Tuesday, May 22, 2012

The Value of the Five Star Review ~ A Peek at a Writer's Life

You see them almost everywhere these days. Five little stars, some of them colored yellow or red, indicating what other people think of the particular item. How much weight do you give them? Do you even consider them?

I haven't thought much about them until recently. The only place I ever filled them in was Netflix and that was so I could get better suggestions from them. Generally speaking, I don't do Amazon reviews or go around to other sites and tell people what I think.

A few weeks ago I signed up for GoodReads. If you've never heard of this site, it's where you can keep track of books you've read, books you want to read, and interact with other fans of said books and their authors. It's really a neat site, though I'm still learning it.

If you're on there and want to connect with me, you can find my profile here.

The first thing you do when you sign up for GoodReads is rate a bunch of books so that it can offer you suggestions and hook you up with similar readers. I started using their scale, happily rating more than fifty books before stumbling to a halt.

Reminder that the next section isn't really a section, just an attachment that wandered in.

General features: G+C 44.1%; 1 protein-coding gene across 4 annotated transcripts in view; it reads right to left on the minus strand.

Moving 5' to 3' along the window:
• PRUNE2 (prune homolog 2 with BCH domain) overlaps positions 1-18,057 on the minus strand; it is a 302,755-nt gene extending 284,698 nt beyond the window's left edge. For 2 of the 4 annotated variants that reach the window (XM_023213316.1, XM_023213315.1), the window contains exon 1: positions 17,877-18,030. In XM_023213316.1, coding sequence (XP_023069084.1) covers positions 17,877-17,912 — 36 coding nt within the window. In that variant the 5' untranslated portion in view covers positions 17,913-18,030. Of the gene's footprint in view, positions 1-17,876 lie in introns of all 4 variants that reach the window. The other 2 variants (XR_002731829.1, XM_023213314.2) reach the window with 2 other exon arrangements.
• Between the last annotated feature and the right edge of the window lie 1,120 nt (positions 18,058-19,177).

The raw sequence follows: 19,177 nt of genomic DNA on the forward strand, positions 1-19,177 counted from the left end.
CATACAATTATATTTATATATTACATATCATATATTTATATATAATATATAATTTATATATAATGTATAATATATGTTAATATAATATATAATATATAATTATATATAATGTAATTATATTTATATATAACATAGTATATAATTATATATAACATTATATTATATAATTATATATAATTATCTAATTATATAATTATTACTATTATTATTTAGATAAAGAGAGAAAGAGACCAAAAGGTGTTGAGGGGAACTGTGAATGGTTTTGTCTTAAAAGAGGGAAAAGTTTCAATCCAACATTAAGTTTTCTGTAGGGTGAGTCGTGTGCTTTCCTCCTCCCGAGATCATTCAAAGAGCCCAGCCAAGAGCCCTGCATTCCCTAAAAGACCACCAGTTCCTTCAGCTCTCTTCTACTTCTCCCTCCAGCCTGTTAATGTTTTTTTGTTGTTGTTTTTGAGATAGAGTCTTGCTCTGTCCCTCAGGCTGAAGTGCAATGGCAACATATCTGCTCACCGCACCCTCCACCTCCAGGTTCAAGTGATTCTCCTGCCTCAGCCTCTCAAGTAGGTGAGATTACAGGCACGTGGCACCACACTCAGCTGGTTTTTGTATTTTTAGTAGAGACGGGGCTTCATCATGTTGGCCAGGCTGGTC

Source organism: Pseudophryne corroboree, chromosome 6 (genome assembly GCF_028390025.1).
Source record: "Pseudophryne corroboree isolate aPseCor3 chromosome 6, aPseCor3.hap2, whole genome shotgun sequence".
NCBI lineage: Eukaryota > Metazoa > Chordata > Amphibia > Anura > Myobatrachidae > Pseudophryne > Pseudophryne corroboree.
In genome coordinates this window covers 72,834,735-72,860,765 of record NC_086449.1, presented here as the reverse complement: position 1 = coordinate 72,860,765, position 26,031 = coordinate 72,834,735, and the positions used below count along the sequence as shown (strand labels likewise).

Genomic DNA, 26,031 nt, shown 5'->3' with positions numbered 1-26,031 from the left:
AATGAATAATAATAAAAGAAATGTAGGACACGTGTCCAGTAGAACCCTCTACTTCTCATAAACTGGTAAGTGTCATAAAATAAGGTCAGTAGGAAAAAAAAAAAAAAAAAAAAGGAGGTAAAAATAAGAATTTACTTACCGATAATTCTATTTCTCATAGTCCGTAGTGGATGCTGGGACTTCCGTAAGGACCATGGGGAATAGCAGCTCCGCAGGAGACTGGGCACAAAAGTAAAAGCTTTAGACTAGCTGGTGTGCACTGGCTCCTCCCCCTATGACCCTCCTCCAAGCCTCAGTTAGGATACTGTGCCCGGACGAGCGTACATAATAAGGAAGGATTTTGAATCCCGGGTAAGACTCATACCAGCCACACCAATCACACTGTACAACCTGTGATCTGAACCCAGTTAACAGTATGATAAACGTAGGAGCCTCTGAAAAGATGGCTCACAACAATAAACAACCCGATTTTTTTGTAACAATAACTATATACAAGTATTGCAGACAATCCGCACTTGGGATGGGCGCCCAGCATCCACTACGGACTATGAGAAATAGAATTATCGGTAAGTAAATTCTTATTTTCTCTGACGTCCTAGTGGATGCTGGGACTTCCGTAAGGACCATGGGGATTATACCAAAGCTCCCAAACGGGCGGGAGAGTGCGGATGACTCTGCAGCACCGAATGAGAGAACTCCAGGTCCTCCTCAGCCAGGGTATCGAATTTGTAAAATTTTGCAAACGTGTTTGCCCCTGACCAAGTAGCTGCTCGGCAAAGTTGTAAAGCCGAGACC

They were asking me to rate a book I didn't like. A book I really didn't like. One I didn't like so much that I didn't finish reading it - I just skimmed through to the end to see if it got any better. Instead of giving it the one star rating I felt it deserved, I skipped it. I just clicked "not interested" and moved on. I've felt like a chicken ever since.

Do you review and rate books? Do those little colored stars factor into your buying decision?

Authors talk a lot about ratings and book reviews. It's rather important to us that people like our book, after all.  Ratings and reviews give us a glimpse into what people think about books... sometimes. I tried to be honest in rating my books. The scale according to GoodReads is this:

    - 1 star - I didn't like it
    - 2 stars - it was ok
    - 3 stars - I liked it
    - 4 stars - I really like it
    - 5 stars - it was amazing

I followed it. Which means I ended up with several books at two and three stars. I started to feel bad. How would I feel seeing a fellow author give my book two stars? Should I even rate books? Only rate them if I was going to give them a high rating? I refuse to inflate my ratings just because I happen to like the author as a person or because I want people to think Christian fiction is so stellar it's above putting out a mediocre book.

But I know this happens. I know people who've done this. They read a fellow author's new book and want to help them sell their book, so they give it a glowing five star review, when all it really deserved was a respectable four stars, or maybe it was just okay and should have a three.

The converse also happens. I've seen MANY one star reviews, particularly after a book has been on free promotion, that trash a book just because it's Christian. The story may be excellent, the writing superb, but the content is Christian and they were trying to fool everybody into reading it by making their book free for a couple of days. At least according to the reviewer.